On Presentation/Competition Day, the 53 Summer in Silicon Valley students from four countries dress sharply, the men in suits and ties, the women in business formal wear. The tension in the hallway is palpable. The pressure of presenting an engineering project in another language -- from memory -- cannot be overstated, and some nervously murmur their recitations. Their final Silicon Valley class is about to begin.
Just three weeks before, the jet-lagged students arrived at SJSU and were met with a warm Opening Ceremony organized by Dr. Richard Chung, SSV’s Director. Dean Sheryl Ehrman took to the podium to kick off the welcome and encouraged the students to step out of their comfort zones during their time here.
"You are all sitting at tables with students from your school, students who speak your language," she said. "I hope that by the end of the program, you will be sitting with other tables. The culture of innovation requires that people meet and talk with people they don’t know."
As the program progressed, all 53 students did just that; they were separated into teams and assigned engineering projects that ranged from water filtration systems to behavior/face recognition technology. Michelle Espinoza, a co-coordinator, noticed that the collaborative efforts put into these projects even forged some meaningful connections.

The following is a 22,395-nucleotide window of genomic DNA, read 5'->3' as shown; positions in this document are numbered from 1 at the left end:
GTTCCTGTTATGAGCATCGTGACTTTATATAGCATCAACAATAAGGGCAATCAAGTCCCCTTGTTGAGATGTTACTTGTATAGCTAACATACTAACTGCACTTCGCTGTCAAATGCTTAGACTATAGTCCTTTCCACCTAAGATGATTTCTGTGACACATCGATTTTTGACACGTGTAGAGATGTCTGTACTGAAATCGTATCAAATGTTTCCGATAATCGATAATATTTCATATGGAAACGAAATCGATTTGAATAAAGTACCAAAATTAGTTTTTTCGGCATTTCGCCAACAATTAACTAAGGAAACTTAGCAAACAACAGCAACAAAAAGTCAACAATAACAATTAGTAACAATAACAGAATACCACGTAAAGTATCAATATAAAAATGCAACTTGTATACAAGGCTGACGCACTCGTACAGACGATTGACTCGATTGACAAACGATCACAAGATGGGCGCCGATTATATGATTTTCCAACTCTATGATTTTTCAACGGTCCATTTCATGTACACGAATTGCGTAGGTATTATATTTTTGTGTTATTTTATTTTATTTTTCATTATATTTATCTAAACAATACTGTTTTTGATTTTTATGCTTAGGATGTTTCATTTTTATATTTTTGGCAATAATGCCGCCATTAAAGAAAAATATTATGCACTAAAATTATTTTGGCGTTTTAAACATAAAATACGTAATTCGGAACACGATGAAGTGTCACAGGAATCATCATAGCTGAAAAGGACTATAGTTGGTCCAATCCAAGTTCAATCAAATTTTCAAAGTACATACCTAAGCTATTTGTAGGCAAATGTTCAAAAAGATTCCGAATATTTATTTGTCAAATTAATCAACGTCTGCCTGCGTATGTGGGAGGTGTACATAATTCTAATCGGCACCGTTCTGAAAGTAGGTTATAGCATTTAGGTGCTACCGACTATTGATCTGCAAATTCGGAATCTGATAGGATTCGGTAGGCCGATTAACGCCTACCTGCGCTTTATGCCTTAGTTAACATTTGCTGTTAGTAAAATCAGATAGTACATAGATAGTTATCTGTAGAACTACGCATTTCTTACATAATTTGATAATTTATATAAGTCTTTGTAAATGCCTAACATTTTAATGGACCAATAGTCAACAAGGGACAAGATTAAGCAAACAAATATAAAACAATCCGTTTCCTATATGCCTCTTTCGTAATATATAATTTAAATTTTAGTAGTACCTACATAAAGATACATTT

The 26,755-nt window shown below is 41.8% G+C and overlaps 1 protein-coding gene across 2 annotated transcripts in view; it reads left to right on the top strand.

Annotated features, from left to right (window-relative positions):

"Many of the students have taken their time after team projects to have lunch or dinner with their team members and they have built great relationships," said Espinoza. "It’s been a great experience seeing these students become close friends."
In addition to newfound friendship, the students gained important skills that they wouldn’t otherwise learn in their home countries.
"Where they come from, they don’t get a chance to speak up," Chung said of the students, "but in this program they must ALL speak up, and testify about their project. This is a huge challenge, but meeting that challenge becomes a source of deep pride and empowerment."
After all, the program aims to improve the students’ communication and business acumen, as well as encourage spirited entrepreneurship. They were able to get a sense of all three firsthand when they were treated to tours of Silicon Valley’s most notable campuses.
"The field trips to places like Facebook have inspired me to work here. The weather is also something I like here! I would definitely recommend this program to my friends back home," said SSV student Fengrui Xiao.
The growth of the program as a whole is a priority for Chen Yang, co-coordinator of SSV. In the near future, she would love to get more faculty and alumni involved and even hopes to apply the model to other colleges here at SJSU.
"Silicon Valley attracts people from all over the world. Incorporating other talents from alumni and students in different majors could help make this program even better by increasing exposure and the exchange of information."
For now, Summer in Silicon Valley remains a thriving program specific to the College of Engineering. With the last presentation over and the Closing Ceremony forthcoming, the three-week program wraps up. Judging by the students’ elated expressions, nervous and stoic just hours before, Summer in Silicon Valley was again a smashing success.